Putting Your Best Foot Forward
We’ve already mentioned that first impressions are lasting ones. Let’s dig in a little bit more on some of the ways you can make a great impression on potential employers that goes beyond what you’re wearing, your extra-curricular activities and your work experience. Student Career Days presents you with a unique opportunity to be at the world’s largest trade show for the tree care industry. This means that you will have the opportunity to meet tree care professionals from all over the country.
Attitude is everything.
As a result, it’s very important to be aware of how you conduct yourself at all times throughout the weekend at SCD and TCI EXPO. Chris Ahlum, SCD sponsor and co-owner of Ahlum & Arbor Tree Preservation, says, “I look for those who just have an aura that people want to be around. If you’re in the lobby cussing and whistling at girls, then what are you doing on the jobsite when I’m not around?” Potential employers will be looking to see how you could represent their company – do you have the professional quality they’re looking for?
Students can have resumes, too.
It’s unlikely that, as a student, you will have a significant amount of relevant work experience. This doesn’t mean that your resume can’t be formatted nicely. Start with your name and contact information at the top. We recommend getting a Gmail account with some version of your name – for example: firstname.lastname@example.org. You may not have access to your school email for much longer, and an email address like email@example.com isn’t very professional.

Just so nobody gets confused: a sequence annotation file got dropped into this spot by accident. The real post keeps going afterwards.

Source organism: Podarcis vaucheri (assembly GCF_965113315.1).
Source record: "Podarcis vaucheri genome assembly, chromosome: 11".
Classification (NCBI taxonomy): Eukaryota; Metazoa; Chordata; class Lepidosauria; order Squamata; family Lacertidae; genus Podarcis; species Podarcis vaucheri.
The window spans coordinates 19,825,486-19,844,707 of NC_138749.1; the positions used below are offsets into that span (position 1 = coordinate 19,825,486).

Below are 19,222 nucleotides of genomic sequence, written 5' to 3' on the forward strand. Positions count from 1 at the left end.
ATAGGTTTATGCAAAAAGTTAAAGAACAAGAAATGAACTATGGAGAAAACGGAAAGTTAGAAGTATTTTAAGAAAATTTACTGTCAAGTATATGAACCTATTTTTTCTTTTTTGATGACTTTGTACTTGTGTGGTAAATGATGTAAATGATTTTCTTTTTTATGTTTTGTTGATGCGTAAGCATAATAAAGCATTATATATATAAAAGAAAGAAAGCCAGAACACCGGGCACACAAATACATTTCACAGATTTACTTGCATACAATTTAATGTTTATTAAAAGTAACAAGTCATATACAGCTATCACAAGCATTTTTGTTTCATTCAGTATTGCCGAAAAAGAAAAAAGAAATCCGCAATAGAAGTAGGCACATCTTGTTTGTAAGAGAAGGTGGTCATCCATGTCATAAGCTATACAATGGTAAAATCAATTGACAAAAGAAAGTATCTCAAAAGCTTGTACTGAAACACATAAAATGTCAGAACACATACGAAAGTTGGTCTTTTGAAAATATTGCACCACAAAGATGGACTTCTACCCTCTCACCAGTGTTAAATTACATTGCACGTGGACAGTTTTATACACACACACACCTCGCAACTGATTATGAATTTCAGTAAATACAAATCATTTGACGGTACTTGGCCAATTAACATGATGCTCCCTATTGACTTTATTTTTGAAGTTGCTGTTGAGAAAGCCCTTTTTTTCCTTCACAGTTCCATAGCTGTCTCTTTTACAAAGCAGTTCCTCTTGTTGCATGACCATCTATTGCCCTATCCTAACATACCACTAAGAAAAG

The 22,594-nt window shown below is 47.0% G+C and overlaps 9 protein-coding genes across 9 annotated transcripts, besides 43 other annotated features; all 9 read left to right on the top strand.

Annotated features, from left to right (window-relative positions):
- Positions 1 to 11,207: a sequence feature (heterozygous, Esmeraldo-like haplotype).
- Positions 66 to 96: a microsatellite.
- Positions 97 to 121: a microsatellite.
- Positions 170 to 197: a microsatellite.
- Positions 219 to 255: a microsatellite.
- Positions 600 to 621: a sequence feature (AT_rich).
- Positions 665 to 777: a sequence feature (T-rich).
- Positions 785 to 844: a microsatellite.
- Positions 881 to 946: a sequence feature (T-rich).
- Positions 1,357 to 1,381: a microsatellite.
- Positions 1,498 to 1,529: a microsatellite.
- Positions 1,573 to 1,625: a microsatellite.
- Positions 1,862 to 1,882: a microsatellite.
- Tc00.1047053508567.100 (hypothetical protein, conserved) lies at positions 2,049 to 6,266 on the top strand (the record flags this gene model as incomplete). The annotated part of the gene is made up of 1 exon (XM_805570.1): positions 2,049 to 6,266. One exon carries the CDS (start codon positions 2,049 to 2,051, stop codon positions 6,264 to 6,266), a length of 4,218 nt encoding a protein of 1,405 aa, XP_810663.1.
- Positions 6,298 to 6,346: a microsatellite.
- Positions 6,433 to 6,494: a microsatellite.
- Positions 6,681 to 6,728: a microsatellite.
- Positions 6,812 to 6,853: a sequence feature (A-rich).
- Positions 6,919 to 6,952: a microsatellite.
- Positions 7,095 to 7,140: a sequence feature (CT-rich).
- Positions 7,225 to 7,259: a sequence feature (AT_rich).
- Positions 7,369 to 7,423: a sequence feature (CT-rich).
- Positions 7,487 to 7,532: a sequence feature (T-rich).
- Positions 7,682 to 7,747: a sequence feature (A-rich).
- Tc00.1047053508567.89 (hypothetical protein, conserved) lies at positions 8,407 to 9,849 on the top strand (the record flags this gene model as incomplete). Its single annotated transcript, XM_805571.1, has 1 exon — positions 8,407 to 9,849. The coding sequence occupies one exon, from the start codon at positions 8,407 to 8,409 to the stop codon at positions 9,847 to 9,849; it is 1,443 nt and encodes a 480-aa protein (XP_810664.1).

We suggest including a summary that repurposes some of the elevator pitch that you wrote; your college, degree and anticipated/actual graduation date; and then work experience and volunteer work. You may also want to include any student memberships with relevant trade organizations, such as the International Society of Arboriculture.
Show initiative, consider certifications.
Employers are interested with candidates have pursued certifications or have expressed interest in obtaining them. Noel Dubak, SCD sponsor and manager of global recruitment & development at Bartlett, says, “More tools in your pocket can mean higher wage.” One such certification that you could get which is highly-valued in the industry is a Commercial Driver’s License (CDL). The rules vary from state-to-state, so you will need to do some research for the state in which you live or plan to work. If you can’t get one yet, you can mention you’re interested in getting it.
Excuse me, your passion is showing.
Are you excited about the industry? Let it be known! Alex Julius, associate director of educational goods & services for the International Society of Arboriculture, an SCD sponsor, says, “If you have passion and aptitude to grow into a position, you will succeed.” Employers know that candidates who are excited about the industry are more likely to stick around, and thus are highly attractive to bring on as an employee.
Need help getting your resume pulled together, or need some coaching on how to positively represent yourself to employers at Student Career Days? Reach out to the career services department at your school – they have people who would love to help you work on your resume, elevator speech and some talking points.